The kids are back in school and even Darth Jingles is smarter than me: she’s staying away from this mess.
I should be thrilled my teenagers are now spending most of every weekday being someone else’s problem. That’s how it should be, not how it is. First, The Girl started her senior year the Wednesday before last. Yay! It’s almost over, just one more year, and she has mostly fun classes so less stress. Dream on. Her schedule was messed up. We fixed it. She discovered all the kids in her Introduction to Statistics class were morons, then discovered the same about the kids in her Wildlife Biology class. Apparently someone had to ask how to spell “gills.” That rant lasted … actually it’s still going on. I get texts throughout the day as she tells me things she can’t say in class in the interest of polite society/not getting beat in the hall. (She’s a snarky little thing but knows when to rein it in. Usually.)
With The Girl being back in school, we’re faced with her usual last minute catastrophes. I would have thought at some point in the last 17 years, she would have learned the concept of “advance notice.” Alas, this is not the case. We still get her panicked race to our room at 11 pm to tell us she needs something for class and she it needs tomorrow. When did she learn of the requirement? At least two days previously, but we still have to drag that gem out of her. How does this apocalyptic event change our lives? We have to listen to her whine when we refuse to go to Walmart in the middle of the night, praying they have exactly what she needs. No, she can wait until after school and we’ll take her to go get whatever it is. I don’t do Walmart. Ever. Yes, that means she won’t have it for class – as was specifically required. Tell us in advance next time. We fix that problem and three days later repeat the exact same scenario. It’s amazing.
That’s The Girl, her little brother is very different. When The Boy needed something for school, he mumbled it upon walking through the door (that’s his version of telling us) and then never mentioned it again. He could be docked points class after class for having a loose-leaf binder instead of a spiral notebook or something inane like that, but we wouldn’t know until Parent-Teacher Conferences rolled around. Sigh.
The Boy started school last Monday, several days after his sister. A reminder: near the end of third term last year we switched him to an online/home school. I’m his “Learning Coach,” a title I desperately wanted to pass on to Hubby this year. He declined. The good part about this is there’s no more mumbling of things as he walks in the door. I know (generally) what he needs to do and what he needs in order to do it. Unfortunately his teachers don’t always copy me in their emails to him, and there’s no way he’s volunteering information, so there’s still that.
The Boy’s schedule is also messed up and I’m having some trouble getting that sorted. Getting him to go to bed at a reasonable hour, get up in time for his lessons, and give up video games during the day is fine. So far. Getting him to give up his 2 hour mid-afternoon nap is already becoming a problem. Let the battle of wills begin!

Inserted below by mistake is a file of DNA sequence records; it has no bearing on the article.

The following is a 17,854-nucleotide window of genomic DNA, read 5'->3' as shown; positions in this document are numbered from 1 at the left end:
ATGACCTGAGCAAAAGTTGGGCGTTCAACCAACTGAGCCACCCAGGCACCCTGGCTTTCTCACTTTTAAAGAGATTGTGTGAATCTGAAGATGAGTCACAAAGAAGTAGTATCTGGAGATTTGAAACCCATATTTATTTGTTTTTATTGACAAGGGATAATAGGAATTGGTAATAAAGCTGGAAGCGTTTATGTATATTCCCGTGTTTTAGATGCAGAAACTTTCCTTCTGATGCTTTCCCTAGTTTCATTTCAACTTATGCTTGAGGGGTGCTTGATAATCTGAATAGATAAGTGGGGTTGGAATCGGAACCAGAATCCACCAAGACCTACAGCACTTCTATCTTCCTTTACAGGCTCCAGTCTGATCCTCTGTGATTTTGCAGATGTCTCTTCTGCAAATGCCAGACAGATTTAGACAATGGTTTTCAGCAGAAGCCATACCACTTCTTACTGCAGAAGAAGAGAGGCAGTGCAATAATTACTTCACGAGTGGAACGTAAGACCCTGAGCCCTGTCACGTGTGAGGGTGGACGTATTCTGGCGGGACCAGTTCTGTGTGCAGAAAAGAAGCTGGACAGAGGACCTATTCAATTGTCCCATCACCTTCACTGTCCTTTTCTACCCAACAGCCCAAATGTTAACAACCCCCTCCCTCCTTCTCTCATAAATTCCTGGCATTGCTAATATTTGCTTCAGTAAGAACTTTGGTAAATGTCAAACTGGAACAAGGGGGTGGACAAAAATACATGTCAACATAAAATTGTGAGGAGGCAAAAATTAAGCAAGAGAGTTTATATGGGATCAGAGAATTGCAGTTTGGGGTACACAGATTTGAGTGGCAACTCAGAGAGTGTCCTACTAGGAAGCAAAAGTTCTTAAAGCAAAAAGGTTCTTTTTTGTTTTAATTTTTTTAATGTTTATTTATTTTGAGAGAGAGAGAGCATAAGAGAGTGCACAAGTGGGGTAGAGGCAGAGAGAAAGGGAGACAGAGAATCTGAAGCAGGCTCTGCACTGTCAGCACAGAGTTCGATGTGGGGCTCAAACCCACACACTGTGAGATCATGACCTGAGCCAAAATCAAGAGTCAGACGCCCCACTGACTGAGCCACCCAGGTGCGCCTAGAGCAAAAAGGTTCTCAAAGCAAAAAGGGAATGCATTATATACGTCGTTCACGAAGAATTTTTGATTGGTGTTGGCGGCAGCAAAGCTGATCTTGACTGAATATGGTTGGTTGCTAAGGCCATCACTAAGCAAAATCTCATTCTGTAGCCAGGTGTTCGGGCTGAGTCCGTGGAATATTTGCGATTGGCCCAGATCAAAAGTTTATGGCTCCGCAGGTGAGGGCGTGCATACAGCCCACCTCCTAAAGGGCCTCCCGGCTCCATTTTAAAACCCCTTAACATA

That being said, I’ve already been outsmarted by Hubby (he’s not The Boy’s “Learning Coach), and Darth Jingles (she’s refused to come in until this whole “beginning of school” thing gets straightened out and her children calm down), so I’m concerned about this mid-day nap dilemma. Is it sad that I looked over his schedule and penciled in when he can take a nap? I go check to make sure he gets up again to finish his work. That feels like giving in. Now I have to wake him up twice a day when I’m already tired of doing it once. Maybe he’ll ease out of it. (Last night he fell asleep on the rug in front of the refrigerator after going downstairs for a midnight snack. Yeah, he’s going to give up his mid-day naps, sure.)
All right, now that we have that sorted out, the kids finished their first week and survived, the cat came home over the weekend. The little brat usually is very sensitive to the needs of her children. She snuggles with them when they’re sick. She sleeps with them when they’re upset. But she cleared out when they endured their first week of school. In high school – she was there for them in junior high. Brat.
Jingles came home bearing a gift – a dead mouse. This is a little unusual, she doesn’t bring her playmates home with her. Whatever. We gave her big smiles and ‘good kitty’ assurances from afar. The Girl made sure she turned away before adding ‘ewww!’ We gave her tuna so the kids wouldn’t complain about her having ‘mouse breath,’ hopefully that won’t encourage her to keep bringing home dead vermin. Jingles later gave her boy lots of loves, tucked her girl in each night over the weekend before prowling the house. She checked in on her boy throughout the night to make sure he was doing okay with his video games then settled down when he hit his curfew. You know, being cat-like.
She woke me up at 3am and then Hubby with demands for aggressive petting. Then she finally snuggled down between us and stretched to push us both to the edges of our bed. She’s a smallish cat so that was a remarkable feat.
And Monday morning, she was off to go play like nothing happened. Like she wasn’t MIA for five days straight while the kids were having a rough time in school. Like she didn’t bend the house to her will all weekend (which is as it should be in her mind). Nope, just business as usual. We’ll see if she’s home before the weekend or if the threat of homework will somehow keep the cat at bay.